Could China be in for a sharp shock? Recent press on the nascent giant hasn't been good: attacks on school children have raised concerns about social and demographic tension, while some question the sustainability of China's export-led growth. Now, experts within China are warning of a housing bubble potentially far worse than the one the U.S. experienced prior to the 2008 financial crisis. This news comes along with worrisome larger economic numbers for the month of May. Could China be teetering on the same precipice other countries faced two years ago?
- China Housing Bubble Bigger than U.S. or UK Version In an interview with the Financial Times, Li Daokui, on the Chinese central bank's monetary policy committee, calls the Chinese "housing market problem ... much more fundamental, much bigger" than the pre-financial crisis issues in other countries. "China is running the risk or is on the verge of overheating," he says, and the problem goes beyond the bubble itself. He argues for, as FT's Geoff Dyer summarizes, "a gradual appreciation in the currency."
- Translation: Social Problems a Factor, Too, offers Laura Mortkowitz
at The Big Money. "One reason why the housing troubles in China have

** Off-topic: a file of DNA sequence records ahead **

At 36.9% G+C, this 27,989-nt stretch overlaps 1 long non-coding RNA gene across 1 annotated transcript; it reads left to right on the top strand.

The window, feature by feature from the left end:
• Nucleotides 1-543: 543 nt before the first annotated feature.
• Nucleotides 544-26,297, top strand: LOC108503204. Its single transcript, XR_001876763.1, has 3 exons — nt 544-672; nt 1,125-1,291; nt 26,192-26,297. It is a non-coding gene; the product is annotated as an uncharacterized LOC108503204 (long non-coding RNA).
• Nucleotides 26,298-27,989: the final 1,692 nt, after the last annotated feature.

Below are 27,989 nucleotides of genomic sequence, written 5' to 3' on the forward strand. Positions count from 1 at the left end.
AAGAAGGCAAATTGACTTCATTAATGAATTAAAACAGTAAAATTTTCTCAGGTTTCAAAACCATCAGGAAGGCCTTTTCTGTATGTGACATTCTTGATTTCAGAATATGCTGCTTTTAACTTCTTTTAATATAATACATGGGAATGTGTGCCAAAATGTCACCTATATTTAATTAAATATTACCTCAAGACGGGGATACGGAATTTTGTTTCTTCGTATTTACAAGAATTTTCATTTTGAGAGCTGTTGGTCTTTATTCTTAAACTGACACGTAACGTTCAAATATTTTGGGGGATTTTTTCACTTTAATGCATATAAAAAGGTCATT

the potential to be worse than what the United States faced before the
financial crisis is that China faces social discontent." Or, as
Business Insider's Joe Weisenthal puts it, "high prices cause their own societal problems."
- This May Lead to Action "Many observers had assumed that China would not raise rates," explains finance blogger Yves Smith at Naked Capitalism. "But the interview makes clear that rising social pressures are leading the government to try to take the air out of the housing bubble. The government appears to be starting with measures like tax measures that affect real estate only."
- Concerns About Growth Joe Weisenthal, commenting on the FT interview with Li Daokui, also notes that Chinese prime minister Wen Jiabao is meanwhile sending his own message: "Dear countries that import our products, don't start slowing down." But other commentators and analysts, such as Daily Finance's Lauren Cooper, point out that there are signs of a slowdown, "at least according to the Purchasing Managers' Index numbers released today by the China Federation of Logistics and Purchasing. The figures indicate that the increase in factory output, the rate of hiring and new orders declined in May ... The numbers may indicate that there is less demand for products both at home and abroad." At 24/7 Wall St., Douglas McIntyre observes that the crisis in Europe "may hasten the slowdown and even drive China industrial expansion to a halt."
- Which Could in Turn Lead to Inaction, suggests Weisenthal's Business Insider colleague Vincent Fernando. "Lack of clarity, plus recent Chinese concerns in regards to global growth threats, makes significant further tightening efforts less likely in the near-term."
This article is from the archive of our partner The Wire.